Study

Moorland restoration aids the reassembly of associated phytophagous insects

  • Published source details Littlewood N.A., Dennis P., Pakeman R.J. & Woodin S.J. (2006) Moorland restoration aids the reassembly of associated phytophagous insects. Biological Conservation, 132, 395-404.

Actions

This study is summarised as evidence for the following.

Action Category

Restore or create heathland/shrubland

Action Link
Butterfly and Moth Conservation
  1. Restore or create heathland/shrubland

    A replicated, paired, site comparison study in 2003 on eight moorlands in northern England and Scotland, UK (Littlewood et al. 2006) found that the moth community on restored moorland was more similar to that on established heather moorland than on degraded moorland. Compared to degraded moorland (0%) and established heather moorland (100%), restored moorland sites had moth communities that were 54–95% similar to established sites 6–13 years after restoration commenced. Sites restored by grazing exclusion were 63–95% similar to established sites 6–13 years after restoration, while sites restored by herbicide application and re-seeding were 54–75% similar to established sites 8–11 years after restoration (statistical significance not assessed). Restoration of eight moors commenced from 1990–1997. On four moors, restoration was conducted by grazing exclusion. At the other four moors, herbicide application and reseeding was used, sometimes with burning of dead vegetation and scarification of the ground. On each moor, 18 sample locations were established over 1–4 km: six each in restored sites (recreated dominance of heather Calluna vulgaris), degraded sites (acid grassland dominated by purple moor-grass Molinia caerulea or matgrass Nardus stricta), and established heather moorland. On 44 nights from June–September 2003, moths were caught in 2–3 Skinner light traps/night in different habitats, and identified to species at dawn.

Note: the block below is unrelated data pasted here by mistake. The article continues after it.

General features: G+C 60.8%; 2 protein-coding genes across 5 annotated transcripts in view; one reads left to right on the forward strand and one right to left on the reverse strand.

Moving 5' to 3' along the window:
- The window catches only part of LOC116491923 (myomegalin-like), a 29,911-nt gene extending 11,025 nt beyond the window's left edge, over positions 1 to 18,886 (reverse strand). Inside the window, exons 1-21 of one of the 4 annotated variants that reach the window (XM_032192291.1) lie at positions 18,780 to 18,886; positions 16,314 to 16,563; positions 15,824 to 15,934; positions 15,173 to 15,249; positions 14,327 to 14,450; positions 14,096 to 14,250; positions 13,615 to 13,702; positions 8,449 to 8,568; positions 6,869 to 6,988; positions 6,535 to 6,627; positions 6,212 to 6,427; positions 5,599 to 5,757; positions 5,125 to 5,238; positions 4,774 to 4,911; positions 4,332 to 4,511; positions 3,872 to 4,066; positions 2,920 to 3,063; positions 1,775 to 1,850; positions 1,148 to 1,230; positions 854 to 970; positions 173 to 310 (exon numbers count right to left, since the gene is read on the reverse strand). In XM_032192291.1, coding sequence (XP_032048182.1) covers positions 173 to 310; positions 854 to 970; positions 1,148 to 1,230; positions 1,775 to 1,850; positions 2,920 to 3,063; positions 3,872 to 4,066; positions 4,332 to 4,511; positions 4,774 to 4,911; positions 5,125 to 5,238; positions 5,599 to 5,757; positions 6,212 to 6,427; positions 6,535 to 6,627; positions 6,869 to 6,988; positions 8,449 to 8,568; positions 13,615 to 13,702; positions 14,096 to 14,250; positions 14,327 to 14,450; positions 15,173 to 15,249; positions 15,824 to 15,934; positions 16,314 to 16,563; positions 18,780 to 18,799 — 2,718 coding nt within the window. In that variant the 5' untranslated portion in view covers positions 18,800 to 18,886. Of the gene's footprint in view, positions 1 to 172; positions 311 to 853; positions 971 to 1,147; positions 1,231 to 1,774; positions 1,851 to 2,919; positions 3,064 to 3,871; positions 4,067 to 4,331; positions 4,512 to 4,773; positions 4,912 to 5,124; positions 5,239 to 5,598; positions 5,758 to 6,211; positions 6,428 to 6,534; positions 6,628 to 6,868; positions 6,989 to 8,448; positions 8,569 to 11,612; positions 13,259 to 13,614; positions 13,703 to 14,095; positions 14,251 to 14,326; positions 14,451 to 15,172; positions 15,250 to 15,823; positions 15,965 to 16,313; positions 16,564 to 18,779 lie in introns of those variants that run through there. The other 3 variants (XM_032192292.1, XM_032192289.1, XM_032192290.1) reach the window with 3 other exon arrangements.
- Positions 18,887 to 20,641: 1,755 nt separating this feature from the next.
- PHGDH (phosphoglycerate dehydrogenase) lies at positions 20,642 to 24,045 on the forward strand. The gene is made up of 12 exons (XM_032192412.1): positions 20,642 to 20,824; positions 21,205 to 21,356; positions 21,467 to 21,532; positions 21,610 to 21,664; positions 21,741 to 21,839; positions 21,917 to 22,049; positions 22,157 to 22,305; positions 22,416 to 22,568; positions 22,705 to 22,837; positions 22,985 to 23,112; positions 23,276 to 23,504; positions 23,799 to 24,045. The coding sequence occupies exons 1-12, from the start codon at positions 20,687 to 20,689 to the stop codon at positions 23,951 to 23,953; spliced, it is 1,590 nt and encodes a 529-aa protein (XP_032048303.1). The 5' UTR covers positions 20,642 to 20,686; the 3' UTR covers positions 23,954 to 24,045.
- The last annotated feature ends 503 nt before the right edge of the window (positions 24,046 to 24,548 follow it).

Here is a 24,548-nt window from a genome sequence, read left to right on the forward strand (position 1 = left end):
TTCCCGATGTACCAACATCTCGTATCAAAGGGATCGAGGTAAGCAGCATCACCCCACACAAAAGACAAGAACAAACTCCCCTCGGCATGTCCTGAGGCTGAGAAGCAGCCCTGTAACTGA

(Summarised by: Andrew Bladon)

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